The recovery of the mortgage market relies partly on banks' ability to quickly sell the real estate properties they own to new buyers. This need is spawning new tech solutions designed to facilitate sales by connecting lenders, agents, buyers and sellers more quickly.

RES.NET, for example, recently expanded its network of real estate transaction portals to accommodate faster connections between buyers and sellers of bank owned properties (or REO — "real estate owned"). RES.NET will now allow agents and brokers to tag bank-owned, short sale or resale properties as prelisted homes for borrowers and investors to view before they are officially listed for sale on broader public venues such as the multiple listing service (MLS).

Buyers and sellers can use the RES.NET platform to contact agents to begin the sale process of prelisted homes. The prelistings include a description of the home and photos as well as contact information for the listing agent and buyer's agent. "There's a competitive advantage to being first," says Todd Mobraten, RES.NET's chief operating officer.

RES.NET's clients include financial institutions, Realtors and real estate investors. Users see the new additions to the portal as a way to broaden relationships with servicers, sellers and other parties in their local real estate market. The participants can engage with each other on a property and its price to get an early picture of demand and pricing.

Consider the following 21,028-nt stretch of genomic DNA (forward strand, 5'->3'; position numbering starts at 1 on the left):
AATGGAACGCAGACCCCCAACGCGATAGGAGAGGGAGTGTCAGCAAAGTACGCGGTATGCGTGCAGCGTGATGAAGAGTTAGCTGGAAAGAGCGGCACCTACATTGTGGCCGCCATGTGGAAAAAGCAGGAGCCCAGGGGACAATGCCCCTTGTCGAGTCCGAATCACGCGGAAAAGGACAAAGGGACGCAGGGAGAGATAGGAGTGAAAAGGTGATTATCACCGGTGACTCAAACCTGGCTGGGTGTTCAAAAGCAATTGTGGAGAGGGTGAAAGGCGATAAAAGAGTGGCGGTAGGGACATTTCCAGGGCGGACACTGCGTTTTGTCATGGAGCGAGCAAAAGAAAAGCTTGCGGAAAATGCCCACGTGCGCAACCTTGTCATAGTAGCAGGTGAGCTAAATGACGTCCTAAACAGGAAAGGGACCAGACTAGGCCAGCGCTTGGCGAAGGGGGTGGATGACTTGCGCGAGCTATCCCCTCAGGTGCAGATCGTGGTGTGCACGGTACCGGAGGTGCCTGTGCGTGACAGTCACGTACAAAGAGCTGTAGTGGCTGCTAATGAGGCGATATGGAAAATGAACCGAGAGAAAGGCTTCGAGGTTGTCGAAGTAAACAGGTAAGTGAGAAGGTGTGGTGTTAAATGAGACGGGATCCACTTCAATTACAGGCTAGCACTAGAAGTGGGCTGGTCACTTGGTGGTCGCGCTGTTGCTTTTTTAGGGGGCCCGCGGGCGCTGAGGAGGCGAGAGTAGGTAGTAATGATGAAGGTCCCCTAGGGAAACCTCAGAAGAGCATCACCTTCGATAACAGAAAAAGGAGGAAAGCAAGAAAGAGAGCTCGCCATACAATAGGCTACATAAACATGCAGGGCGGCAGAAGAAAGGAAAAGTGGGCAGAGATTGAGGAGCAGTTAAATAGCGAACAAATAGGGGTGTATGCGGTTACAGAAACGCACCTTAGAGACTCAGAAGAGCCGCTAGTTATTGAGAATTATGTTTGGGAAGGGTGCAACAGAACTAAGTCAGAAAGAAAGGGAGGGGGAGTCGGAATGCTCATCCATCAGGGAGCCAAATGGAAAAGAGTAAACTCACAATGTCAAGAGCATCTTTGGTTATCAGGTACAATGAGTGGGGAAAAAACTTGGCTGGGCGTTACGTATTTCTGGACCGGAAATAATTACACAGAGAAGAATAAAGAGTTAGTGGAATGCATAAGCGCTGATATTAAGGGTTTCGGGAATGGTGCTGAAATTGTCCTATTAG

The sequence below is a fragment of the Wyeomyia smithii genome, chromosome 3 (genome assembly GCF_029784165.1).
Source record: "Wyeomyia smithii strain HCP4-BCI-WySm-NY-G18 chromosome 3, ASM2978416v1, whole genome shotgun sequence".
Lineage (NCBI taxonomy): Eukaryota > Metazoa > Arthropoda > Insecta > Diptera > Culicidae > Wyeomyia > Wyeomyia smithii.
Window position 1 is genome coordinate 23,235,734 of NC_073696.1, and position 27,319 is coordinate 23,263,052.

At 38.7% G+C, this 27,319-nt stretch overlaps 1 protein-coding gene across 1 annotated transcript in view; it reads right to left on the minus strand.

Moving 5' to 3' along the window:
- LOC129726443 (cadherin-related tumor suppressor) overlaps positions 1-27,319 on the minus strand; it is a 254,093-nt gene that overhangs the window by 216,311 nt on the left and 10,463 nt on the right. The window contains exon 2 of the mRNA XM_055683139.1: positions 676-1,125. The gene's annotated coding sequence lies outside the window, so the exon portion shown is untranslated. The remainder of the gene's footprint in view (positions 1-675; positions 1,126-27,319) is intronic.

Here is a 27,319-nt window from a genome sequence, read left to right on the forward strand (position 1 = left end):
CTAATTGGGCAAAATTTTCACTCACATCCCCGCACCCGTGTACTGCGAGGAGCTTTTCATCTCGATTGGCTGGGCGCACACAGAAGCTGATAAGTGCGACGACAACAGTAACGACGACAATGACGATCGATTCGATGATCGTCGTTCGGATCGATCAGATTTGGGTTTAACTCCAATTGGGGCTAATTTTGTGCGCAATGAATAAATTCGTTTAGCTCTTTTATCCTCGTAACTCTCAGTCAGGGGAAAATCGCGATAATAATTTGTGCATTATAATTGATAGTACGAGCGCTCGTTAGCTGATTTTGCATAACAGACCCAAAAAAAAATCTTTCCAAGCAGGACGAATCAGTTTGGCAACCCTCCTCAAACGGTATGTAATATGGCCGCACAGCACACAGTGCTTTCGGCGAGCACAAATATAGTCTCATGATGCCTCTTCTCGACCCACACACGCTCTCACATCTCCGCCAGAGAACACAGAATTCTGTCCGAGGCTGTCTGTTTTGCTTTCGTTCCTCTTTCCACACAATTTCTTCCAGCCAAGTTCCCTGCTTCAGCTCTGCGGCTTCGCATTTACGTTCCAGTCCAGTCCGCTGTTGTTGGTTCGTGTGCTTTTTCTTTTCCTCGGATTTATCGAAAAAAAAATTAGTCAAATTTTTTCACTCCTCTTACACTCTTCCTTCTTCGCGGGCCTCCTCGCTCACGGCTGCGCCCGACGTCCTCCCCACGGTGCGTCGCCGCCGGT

"If the numbers don't work, I won't waste my time or the seller's time," says Gil Manzuri, founder of the Manzuri Group, a real estate agency serving the Los Angeles area. "I don't have to leave my desk to check out what's out there."

RES.NET is a subsidiary of USRES, which sells a range of services to different stakeholders in the residential mortgage industry, such as lenders, appraisers and agents. For lenders, it supplies a range of REO disposition services, such as valuation management, marketing management, offer management and closing management. The new web prelisting service will be part of RES.NET's family of portals that serve a network of parties involved in the mortgage process. These stakeholders use centralized workflow software to communicate with each other, track properties, submit purchase inquiries, and make other requests.

"It allows marketing properties to contacts…There's the ability to decrease turnaround time," says Rob Pajon, a vice president at RES.NET.

Other efforts to streamline REO sales are coming from default servicing technology companies such as Equator. Equator just released EQagent Mobile, a mobile servicing solution that allows access to Equator's default servicing platform, the EQ Platform, via mobile phones. The default servicing platform includes a mix of virtual workstations, dashboards and portals to perform default and REO-related tasks, and is used by lenders, mortgage insurers, servicers, vendors and government entities. The new mobile platform, available on Android and Apple, lets users receive and respond to messages, upload photos to the EQ Platform and view short sale and REO information.

The new technology comes at the same time as news suggesting that other loss mitigation strategies aren't performing well, which could increase the number of bank-owned properties going forward. According to JPMorgan, defaults of modified loans are increasing. JPMorgan (JPM) said more than 28,000 modified home loans became delinquent in September, an increase of 24% over August and the highest level in two years.